Cytoplasmic Male Sterility
The trait cytoplasmic male sterility (cms) is common in higher plants. Edwardson (1) reported that the cms trait had been observed in at least eighty unique plant species. Although the trait may manifest itself in different fashions among the various species, cms plants have in common the inability to produce viable pollen. In maize, plants are terminated by an inflorescence called the tassel. The tassel is composed of many male spikelets (flowers) which, at maturity, exert their anthers from which pollen is shed. The young male gametophyte is borne within the pollen grain. In its most severe manifestation (e.g., cms-T), the tassel of a cytoplasmic male-sterile plant does not exert anthers and no pollen is shed. Frequently, as in the case of the S sterile cytoplasm (cms-S), deformed anthers, termed “sticks”, are exerted. However, they contain only aborted pollen grains. The cms trait normally does not affect female fertility.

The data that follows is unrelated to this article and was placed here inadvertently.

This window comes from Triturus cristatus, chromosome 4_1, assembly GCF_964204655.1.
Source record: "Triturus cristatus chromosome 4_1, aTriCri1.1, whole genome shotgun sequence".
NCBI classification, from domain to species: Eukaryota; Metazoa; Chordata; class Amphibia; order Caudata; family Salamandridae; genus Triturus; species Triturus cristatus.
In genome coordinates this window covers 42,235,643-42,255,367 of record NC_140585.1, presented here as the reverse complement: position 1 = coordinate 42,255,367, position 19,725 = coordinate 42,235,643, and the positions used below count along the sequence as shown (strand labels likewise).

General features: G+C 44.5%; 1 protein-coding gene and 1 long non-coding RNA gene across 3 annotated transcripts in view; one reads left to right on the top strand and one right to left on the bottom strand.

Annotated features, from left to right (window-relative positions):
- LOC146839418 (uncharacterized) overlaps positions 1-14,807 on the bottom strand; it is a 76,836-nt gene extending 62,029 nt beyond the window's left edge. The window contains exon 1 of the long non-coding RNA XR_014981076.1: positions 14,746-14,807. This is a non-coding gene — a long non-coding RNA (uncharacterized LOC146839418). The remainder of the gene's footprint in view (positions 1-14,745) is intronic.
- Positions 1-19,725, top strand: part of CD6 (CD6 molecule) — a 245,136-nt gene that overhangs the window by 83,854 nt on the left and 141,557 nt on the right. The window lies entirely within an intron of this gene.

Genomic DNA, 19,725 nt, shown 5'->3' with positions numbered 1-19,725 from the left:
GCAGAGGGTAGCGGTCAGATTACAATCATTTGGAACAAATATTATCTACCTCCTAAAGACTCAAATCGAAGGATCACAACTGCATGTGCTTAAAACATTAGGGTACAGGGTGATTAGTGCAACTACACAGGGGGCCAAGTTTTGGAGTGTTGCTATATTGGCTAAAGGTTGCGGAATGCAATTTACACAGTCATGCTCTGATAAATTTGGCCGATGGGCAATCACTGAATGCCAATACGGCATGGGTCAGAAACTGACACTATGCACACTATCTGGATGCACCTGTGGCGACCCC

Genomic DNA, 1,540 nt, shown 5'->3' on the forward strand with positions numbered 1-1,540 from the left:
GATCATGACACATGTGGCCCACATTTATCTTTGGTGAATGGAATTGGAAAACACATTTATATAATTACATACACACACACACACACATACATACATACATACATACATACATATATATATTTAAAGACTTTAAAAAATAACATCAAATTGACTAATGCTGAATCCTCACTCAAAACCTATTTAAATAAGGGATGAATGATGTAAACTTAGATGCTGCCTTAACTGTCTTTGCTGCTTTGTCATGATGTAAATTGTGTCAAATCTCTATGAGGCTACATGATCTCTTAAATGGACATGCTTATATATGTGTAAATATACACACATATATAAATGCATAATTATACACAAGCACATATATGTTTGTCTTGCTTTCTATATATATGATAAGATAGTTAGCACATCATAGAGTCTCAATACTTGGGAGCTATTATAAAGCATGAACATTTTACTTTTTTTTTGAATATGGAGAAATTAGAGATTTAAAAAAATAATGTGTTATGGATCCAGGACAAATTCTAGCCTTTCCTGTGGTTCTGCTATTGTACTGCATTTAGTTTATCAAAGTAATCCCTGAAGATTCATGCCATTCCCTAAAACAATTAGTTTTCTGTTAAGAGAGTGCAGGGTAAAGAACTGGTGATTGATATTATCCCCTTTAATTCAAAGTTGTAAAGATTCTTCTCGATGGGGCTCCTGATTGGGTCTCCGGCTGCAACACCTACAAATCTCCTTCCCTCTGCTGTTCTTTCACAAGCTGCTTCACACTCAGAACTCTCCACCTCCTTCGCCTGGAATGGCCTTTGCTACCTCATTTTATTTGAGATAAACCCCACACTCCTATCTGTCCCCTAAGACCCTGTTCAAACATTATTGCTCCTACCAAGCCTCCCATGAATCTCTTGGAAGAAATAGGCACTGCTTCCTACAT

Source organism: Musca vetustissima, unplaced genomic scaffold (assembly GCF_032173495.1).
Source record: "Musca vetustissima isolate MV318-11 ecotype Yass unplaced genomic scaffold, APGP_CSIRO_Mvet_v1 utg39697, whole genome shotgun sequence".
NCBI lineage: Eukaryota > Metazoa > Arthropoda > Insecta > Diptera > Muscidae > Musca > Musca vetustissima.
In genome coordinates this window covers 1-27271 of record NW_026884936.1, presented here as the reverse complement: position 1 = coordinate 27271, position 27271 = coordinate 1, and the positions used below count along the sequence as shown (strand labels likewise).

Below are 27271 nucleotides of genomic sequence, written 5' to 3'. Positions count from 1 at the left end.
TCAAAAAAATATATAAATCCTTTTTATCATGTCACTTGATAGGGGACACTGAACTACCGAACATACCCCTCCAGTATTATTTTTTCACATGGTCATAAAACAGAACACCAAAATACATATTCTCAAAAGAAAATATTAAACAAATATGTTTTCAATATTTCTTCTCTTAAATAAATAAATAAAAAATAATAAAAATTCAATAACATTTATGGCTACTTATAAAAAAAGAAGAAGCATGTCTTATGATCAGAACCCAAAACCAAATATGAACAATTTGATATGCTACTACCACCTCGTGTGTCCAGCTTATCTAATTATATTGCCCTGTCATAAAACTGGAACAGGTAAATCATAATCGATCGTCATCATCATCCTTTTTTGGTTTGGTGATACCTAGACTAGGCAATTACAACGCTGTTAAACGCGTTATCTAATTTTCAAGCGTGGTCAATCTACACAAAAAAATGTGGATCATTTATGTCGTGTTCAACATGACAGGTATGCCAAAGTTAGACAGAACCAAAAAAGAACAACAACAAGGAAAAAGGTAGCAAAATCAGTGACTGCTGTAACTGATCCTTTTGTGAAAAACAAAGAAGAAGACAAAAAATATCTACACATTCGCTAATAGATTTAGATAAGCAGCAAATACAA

KeywordsMitochondrial Genome Male Sterility Cytoplasmic Male Sterility Male Fertility Pollen Fertility
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